Silver Line Officially Opens

Silver Line Officially Opens

Weihle-Reston East to Largo Town Center.

The first public Silver Line rail cars leave the Wiehle-Reston East station.

The first public Silver Line rail cars leave the Wiehle-Reston East station. Photo by Reena Singh.

After the speeches, after the ribbon-cutting, there was a mad rush to board the first publicly open rail cars that rolled on the Silver Line heading towards Tysons Corner.

“Step back. Doors closing.”

Those inside the eight new rail cars cheered. Those outside were visibly - and some vocally - disappointed.

After years of promises, history was being made. Local residents wanted to be a part of it.


Gov.Terry McAuliffe is interviewed by the media moments after stepping off the Silver Line rail car on the way to the extension’s grand opening Saturday.

THE SILVER LINE grand opening ceremony, attended by energetic local, state and national dignitaries, was held Saturday at the Wiehle-Reston East Station, a station that was only one part of the $2.9 billion project known as Phase I.

“Welcome aboard the Silver Line!” said Washington Metropolitan Area Transit Authority CEO Richard Sarles. “It’s time to ride.”

WMATA expects 37 percent of current rail riders will experience shorter wait times thanks to the new project.

“The Silver Line is not just a transportation project,” said Fairfax County Board of Supervisors Chairman Sharon Bulova. “It’s a major transformative initiative.”

She and other officials, including Gov. Terry McAuliffe and U.S. Secretary of Transportation Anthony Foxx, rode the very first rail cars to the W-RE station before the ceremony.

“Today is the day to celebrate the voice of yes being stronger than the voice of no.”

-- U.S. Secretary of Transportation Anthony Foxx

“I just rode the car from Tysons,” said Gov. McAuliffe. “It was smooth, it was right on time, it was perfect and soon, we’ll all be on it.”

Several of the speakers following him commented on the governor’s energy about the project.

“Virginia, sir,” he said. “50 states. It’s only the Commonwealth that matters. Nowhere else are they doing what we’re doing today in Virginia.”

Laughing, he ordered that Phase II of the Silver Line would be completed the day before his term of office is over.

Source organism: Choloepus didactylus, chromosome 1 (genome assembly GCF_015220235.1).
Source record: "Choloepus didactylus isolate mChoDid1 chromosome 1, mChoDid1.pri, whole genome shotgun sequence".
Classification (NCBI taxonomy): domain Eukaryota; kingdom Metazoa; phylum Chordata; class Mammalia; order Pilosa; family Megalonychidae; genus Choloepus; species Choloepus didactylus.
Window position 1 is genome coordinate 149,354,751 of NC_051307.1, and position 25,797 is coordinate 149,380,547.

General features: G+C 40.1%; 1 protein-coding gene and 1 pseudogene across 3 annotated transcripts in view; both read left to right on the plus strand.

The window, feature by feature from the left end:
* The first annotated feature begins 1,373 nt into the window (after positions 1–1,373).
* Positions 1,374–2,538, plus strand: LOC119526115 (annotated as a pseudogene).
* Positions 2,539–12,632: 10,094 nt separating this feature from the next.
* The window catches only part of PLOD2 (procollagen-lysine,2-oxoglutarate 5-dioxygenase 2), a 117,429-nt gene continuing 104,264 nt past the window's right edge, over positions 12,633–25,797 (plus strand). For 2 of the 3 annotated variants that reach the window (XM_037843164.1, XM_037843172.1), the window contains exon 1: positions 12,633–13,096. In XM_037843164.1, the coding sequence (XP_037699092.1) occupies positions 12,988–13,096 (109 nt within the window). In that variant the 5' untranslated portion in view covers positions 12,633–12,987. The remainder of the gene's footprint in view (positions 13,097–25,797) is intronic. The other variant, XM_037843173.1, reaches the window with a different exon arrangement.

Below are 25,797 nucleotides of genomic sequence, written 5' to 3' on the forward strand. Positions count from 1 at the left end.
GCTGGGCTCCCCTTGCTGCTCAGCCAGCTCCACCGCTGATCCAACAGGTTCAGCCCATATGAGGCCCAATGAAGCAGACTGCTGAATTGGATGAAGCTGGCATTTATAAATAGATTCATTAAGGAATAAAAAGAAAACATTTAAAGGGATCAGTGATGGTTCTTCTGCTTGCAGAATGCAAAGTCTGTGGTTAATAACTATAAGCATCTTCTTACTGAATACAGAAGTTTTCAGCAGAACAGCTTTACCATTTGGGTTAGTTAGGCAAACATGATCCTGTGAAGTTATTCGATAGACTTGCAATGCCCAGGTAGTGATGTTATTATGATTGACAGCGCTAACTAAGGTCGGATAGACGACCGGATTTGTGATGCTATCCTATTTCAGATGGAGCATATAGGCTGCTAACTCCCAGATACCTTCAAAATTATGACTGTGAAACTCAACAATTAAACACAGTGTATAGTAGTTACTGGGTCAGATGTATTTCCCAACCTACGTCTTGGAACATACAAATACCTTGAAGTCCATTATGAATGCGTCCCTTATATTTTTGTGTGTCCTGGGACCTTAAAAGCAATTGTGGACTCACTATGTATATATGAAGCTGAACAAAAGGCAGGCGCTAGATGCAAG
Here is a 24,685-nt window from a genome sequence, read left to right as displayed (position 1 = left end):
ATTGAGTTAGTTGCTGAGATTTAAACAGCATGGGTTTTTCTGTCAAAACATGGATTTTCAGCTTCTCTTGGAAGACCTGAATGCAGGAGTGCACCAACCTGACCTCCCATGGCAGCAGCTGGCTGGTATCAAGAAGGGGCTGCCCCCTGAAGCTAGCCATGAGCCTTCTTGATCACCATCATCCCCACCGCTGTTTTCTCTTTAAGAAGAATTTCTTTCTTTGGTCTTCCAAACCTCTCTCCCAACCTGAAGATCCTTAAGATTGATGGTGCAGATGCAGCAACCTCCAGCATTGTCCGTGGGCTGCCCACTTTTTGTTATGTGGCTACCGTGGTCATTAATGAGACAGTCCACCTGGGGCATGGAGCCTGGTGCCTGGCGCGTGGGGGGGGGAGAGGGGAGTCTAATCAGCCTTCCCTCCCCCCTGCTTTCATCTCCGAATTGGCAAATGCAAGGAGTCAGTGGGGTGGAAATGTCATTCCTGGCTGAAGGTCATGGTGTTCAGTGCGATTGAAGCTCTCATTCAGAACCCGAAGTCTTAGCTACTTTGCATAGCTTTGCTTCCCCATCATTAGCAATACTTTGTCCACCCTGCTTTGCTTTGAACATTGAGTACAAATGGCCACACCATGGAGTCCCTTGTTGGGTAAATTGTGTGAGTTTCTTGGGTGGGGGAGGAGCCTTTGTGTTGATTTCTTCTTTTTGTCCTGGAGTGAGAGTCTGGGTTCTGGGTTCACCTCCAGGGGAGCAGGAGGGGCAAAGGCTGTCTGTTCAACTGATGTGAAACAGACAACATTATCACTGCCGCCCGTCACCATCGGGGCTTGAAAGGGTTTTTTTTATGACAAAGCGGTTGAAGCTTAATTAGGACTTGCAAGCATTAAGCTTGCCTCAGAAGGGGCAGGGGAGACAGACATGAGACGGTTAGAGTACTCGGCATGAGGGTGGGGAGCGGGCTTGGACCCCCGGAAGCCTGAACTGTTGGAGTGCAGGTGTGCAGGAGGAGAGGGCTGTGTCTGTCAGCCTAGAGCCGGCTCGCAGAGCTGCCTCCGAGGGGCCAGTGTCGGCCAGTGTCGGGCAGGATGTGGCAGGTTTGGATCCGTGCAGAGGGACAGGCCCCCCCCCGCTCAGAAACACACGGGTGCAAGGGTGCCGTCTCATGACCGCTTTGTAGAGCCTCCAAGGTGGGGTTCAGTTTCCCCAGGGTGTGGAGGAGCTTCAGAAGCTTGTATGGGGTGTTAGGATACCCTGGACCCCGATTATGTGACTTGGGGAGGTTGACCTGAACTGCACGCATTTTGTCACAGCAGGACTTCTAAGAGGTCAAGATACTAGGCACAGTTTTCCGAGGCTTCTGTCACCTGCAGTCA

After Phase II is completed, WMATA does not expect there will be another major project until a new strategic plan is drawn up in 2025.

“We are committed to unlocking the region,” said Gov. McAuliffe. “That’s why we’ve been so involved with making sure this comes to fruition.”


Local, state and national officials at the ribbon-cutting ceremony for the Silver Line on Saturday.

U.S. Rep. Gerry Connolly (D-11) said the road to the Silver Line has not been easy, however.

“There were not many believers,” he said. “We were sued. Some of the people who sued us are in this room.”

A couple of people in the audience laughed and raised their hands.

“This is going to transform our corridor,” he said.

U.S. Secretary of Transportation Anthony Foxx spoke similarly. He likened the road to the Silver Line like building a cathedral during the medieval era. While the builders did not know what the cathedral would look like by the end, they finished their work.

“The work of transportation is really the work of generations,” he said. “Today is the day to celebrate the voice of yes being stronger than the voice of no.”

SUPERVISOR Catherine Hudgins (D-Hunter Mill) spoke as a WMATA board member and as a longtime resident of Reston.

“When many of us moved to Reston, we were told that rail was coming,” she said. “We didn’t think it would take 48 years to come.” She said that Reston’s motto of live, work and play will be taken beyond the town boundaries with the new Metro line.

“These five stations really make a game changer for the county,” she said.

But a ribbon cutting and a train ride is just the beginning, said Supervisor John Foust (D-Dranesville). Foust was not a speaker at the event, but also had the opportunity to ride the Metro line on the way to the event.

“This will really affect the quality of life and jobs here,” he said. “It will create the opportunity to develop new communities around the metro stops that will become vibrant places to live, to work and to play.”